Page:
When I arrived in Paris, I was a 21-year-old Erasmus student, humming Edith Piaf songs, wearing polka dot dresses and reading poems by Verlaine. In other words, I was another foreigner chasing her dream: move to the French capital for a while and attend university. Before departing, in my fantasies, besides rivers of wine and walks along the Canal Saint-Martin, I also had in mind one studio in the Haussmannian palace, with glass panes for roofs and a balcony, from which, perhaps, you can see the Eiffel Tower. I had no idea how far from reality my romantic fantasies were and how terrible the housing market is in Paris!
The hunt begins
After few days in a hostel with my fellow unfortunate househunters, we officially started our search which turned out to be more difficult than expected. With a PAP real estate magazine under our arms and a constant connection on seloger.com and appartager.com (some of the most useful sites for searching apartments), we were ready to find the perfect studio apartment. As an Italian, I am used to the simple and fast-moving Italian housing market, which made the Parisians look slow and cumbesome.
That's right, because to rent a house in Paris, you have to be equipped with a complete file with an life's worth of documents such as photocopies of your ID, visas, bank account and pay stub. If your salary is not that convincing, or if you are a student, your only option is to have a French guarantor, who will certify on paper that he or she will pay for your rent if you are unable to do so. Considering the fact that your guarantor must earn three times the cost of the rent and the cost of a studio apartment of 30 square metres costs more than 1,000 euros, your chances of finding one are close to zero.
Although discouraged by the amount of required documents, I refused to surrender and somehow, managed to make appointments to visit potential flats. It was on these trips that we discovered housing vists are acutally auditions: you are not the one choosing the house; it is the owner who chooses you. During the selection period, there are dozens of other people, usually all visiting the same day, at the same time. In the end, the one that has the best file wins the prize: an apartment.
The competition is very fierce, to the point that my future roommate and I have decided to ask for pity, begging an old lady, owner of dozens of apartments in the capital, to rent us one on the picturesque Rue de L'Arbalète. Unfortunately, our rivals were too good: the Madame told us that she could not rent the place to us because she had at least ten Chinese and American students willing to pay twelve months worth of rent, upfront and in cash. She dismissed us, saying loud and clear: "Je ne peux pas!", we were out of the competition!
The houses of horrors
There are many absurd (and often illegal) requests by Parisian landlords: ridiculous deposits and advance payments with no contract are widespread practices to snag the desired flat. However, when you look at the dwellings which they dare to rent, the landlords demands take second place. Recently, there was a headline for an elderly painter who was paying 330 euros per month for fifteen years for an apartment of 1.5 square metres, despite the legal minimum 9 square metres required for the apartment to be rented. This type of situations are on the edge of the law (the owner was sentenced to pay 10,000 euros in damages), but eventually is not surprising to Parisians. No one is surprised by the houses without toilets, with only one small shared bathroom for an entire hallway. Needless to say that after seeing dozens of apartments in debatable conditions, we were also no longer surprised. We weren't even shocked in one apartment on Avenue Parmentier when the owner naively showed us two small camping stoves (a replacement for a kitchen) which were casually lying next to the toilet and the sink.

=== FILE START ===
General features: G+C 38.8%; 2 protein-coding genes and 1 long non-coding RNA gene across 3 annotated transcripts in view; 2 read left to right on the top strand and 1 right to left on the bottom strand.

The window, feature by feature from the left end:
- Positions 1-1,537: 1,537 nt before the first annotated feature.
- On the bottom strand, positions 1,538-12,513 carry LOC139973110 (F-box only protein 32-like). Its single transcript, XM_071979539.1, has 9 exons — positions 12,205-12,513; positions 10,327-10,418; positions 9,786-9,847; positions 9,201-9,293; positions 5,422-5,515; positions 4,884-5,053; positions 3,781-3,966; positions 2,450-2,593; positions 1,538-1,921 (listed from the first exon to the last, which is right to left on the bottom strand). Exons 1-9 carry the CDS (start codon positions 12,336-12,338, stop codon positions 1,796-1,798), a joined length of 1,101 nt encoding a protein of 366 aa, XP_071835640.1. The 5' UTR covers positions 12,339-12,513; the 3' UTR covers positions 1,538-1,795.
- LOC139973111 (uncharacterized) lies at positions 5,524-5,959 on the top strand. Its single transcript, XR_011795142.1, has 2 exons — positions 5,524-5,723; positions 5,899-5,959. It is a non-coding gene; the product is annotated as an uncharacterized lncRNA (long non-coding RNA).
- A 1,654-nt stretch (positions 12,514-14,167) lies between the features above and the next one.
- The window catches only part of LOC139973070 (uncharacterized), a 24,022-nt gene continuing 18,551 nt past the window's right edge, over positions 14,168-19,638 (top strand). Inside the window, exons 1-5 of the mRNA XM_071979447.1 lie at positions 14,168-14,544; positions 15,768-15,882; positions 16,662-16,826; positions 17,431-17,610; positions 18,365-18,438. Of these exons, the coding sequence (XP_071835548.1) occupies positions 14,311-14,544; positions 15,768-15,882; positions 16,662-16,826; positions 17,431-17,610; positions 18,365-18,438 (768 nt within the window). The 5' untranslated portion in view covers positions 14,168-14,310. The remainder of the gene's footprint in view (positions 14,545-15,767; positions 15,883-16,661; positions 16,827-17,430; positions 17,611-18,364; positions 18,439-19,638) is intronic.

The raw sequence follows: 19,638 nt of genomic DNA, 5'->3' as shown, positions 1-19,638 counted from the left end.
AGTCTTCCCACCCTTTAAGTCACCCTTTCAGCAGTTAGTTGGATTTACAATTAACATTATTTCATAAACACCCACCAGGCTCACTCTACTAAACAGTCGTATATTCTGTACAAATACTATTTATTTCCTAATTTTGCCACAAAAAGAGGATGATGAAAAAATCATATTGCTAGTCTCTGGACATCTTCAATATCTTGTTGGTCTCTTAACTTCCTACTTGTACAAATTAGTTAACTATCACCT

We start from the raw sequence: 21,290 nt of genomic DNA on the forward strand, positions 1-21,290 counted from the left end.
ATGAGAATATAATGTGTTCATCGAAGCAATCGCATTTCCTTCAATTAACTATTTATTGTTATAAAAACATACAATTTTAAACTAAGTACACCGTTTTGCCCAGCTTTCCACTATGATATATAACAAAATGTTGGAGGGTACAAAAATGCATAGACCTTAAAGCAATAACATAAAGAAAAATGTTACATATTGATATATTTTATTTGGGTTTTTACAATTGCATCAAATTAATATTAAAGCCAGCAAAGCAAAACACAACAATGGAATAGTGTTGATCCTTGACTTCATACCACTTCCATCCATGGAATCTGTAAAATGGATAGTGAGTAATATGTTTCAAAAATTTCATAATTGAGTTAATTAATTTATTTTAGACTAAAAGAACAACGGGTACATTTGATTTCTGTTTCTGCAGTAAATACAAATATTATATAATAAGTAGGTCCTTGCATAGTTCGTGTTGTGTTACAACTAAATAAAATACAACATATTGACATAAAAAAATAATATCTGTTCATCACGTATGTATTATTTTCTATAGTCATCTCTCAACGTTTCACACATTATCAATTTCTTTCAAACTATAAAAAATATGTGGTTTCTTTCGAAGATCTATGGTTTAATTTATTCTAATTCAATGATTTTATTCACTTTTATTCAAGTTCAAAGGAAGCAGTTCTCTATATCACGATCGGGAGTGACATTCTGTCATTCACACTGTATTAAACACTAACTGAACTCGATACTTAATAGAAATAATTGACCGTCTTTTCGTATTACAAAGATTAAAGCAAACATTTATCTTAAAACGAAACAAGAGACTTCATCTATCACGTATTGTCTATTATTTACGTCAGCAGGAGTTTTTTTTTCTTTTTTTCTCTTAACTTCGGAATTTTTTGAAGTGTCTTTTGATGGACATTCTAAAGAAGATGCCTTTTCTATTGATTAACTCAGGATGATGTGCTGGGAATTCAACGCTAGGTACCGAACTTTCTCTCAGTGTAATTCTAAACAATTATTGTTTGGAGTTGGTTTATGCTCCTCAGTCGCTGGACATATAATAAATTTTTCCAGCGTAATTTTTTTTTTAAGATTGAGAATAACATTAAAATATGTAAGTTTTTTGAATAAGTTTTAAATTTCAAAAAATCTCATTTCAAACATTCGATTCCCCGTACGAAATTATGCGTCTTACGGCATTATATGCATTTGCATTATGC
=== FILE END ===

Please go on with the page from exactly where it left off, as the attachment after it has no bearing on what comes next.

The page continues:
A happy ending
After a month and a half of endless searching, empty houses or houses on the seventh floor without an elevator, nights spent at friends' places or hostels, the hunt finally came to a happy ending. My friend and I ended up in the dream apartment for six unforgettable months of parties, hangovers, friends and joy. But, I have to say that we were not the only tenants. That's right, because there were at least three mice living in the hole hidden behind the kitchen table, who would peek out at us during dinner to plan their plunder of the rubbish. And, if at the beginning we locked ourselves in the bedroom, we began to tolerate our neighbours as time passed: "Souris? Bah oui, c'est normal!" (Mice? Nothing unusual!)
Moral of the story
Although exhausting, searching for accomodation in Paris almost always ends happily, despite the humiliation and the discouragement experienced along the way. Persistence seems to be the only way of finding a small place to call home in the fascinating City of Lights.